Sammy’s nose for news takes her to her childhood haunts in New York City, where she was raised after her mother’s suicide by her Bubbe Rose.  She’s ripe for rescue by Sergeant Gus, who provides tasty respite at a church Greek Festival near his sister’s home in Boston as they drive home to Vermont.  At the Fair, Sammy gets to sample the home-cooking flavors of eggplant soufflé Moussaka, flaky filo-wrapped Spanakopitas, sizzling beef and chicken Souvlaki, and cheesy Tiropites.  Just like (Greek) Mom’s.  Energized by her Mediterranean dietary excursion, Sammy is back on the trail—providing readers a delicious recipe of mystery, murder, thrills, and chills, as she uncovers the charred underside of her higher education home.

Enjoy great Mediterranean dishes as you share Sammy’s culinary and sleuthing adventures in Dead Air! 

Thanks for stopping by to share your food for thought, Deborah and Linda!

You can find the authors here:

Friday, August 4, 2017

FOODFIC: Miss Peregrine's Home for Peculiar Children - Ransom Riggs

Riggs isn’t kidding – the children* certainly are peculiar.

Emma can make fire with her hands.

Millard is invisible.

Hugh has bees living in his stomach.

There’s also Olive, the levitating girl, and Claire, who is a backmouth. (I’ll let you read the book to discover what that is on your own.)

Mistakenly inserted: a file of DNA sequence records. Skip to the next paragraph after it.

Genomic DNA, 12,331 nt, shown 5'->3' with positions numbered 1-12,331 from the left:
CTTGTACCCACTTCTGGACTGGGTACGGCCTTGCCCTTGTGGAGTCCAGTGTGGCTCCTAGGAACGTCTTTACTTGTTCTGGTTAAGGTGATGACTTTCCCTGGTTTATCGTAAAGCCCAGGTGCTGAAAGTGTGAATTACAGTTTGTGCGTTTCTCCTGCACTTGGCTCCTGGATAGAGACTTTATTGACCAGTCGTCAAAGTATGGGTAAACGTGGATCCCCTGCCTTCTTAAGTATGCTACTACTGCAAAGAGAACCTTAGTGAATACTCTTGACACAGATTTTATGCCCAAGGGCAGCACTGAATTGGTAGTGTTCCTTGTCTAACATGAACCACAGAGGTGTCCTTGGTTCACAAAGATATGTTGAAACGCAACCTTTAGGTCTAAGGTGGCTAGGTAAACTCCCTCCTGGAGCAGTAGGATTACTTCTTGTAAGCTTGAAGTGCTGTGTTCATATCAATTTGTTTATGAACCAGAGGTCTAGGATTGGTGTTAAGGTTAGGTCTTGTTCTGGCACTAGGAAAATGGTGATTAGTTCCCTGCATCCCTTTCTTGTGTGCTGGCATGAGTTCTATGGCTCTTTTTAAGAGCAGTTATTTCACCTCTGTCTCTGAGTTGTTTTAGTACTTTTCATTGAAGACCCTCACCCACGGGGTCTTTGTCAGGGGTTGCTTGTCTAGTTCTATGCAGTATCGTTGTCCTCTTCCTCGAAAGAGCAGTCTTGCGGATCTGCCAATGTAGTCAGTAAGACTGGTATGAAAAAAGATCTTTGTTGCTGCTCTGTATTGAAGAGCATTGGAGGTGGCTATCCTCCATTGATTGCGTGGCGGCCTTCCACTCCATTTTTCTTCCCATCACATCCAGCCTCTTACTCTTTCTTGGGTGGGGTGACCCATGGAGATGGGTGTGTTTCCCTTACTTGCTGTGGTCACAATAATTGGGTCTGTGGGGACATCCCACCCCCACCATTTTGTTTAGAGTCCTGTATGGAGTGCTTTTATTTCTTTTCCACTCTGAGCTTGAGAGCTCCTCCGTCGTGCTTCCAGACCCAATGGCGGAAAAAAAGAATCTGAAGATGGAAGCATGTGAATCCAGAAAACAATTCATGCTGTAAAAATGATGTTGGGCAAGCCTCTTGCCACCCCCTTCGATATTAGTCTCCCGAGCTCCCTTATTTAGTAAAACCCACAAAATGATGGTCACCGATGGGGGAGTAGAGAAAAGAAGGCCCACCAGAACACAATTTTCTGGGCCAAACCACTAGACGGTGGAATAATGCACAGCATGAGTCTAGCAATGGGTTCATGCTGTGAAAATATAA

And it’s not just the children who have “gifts;” their headmistress Miss Peregrine can in fact morph into a bird at will!

So it stands to reason that the food this strange cast partakes in must also be “special,” right?

Not so much.

Newcomer Jacob joins them for a dinner consisting of: a roasted goose, its flesh a perfect golden brown; a whole salmon and a whole cod, each outfitted with lemons and fresh dill and pats of melting butter; a bowl of steamed mussels; platters of roasted vegetables; loaves of bread still cooling from the oven; and all manner of jellies and sauces [he] didn’t recognize.

Okay, maybe that’s not a typical American dinner, but Jacob has come a very long way - to a remote island off the coast of Wales - to find these peculiars from his grandfather’s stories, so you have to take regional culture into account. More interesting still - it’s not only great distance he has covered, but also time. Again, you’re on your own to discover in which era this meal would most likely be served…and if Jacob will make it back.

*Or syndrigast, to use the venerable language of [the] ancestors.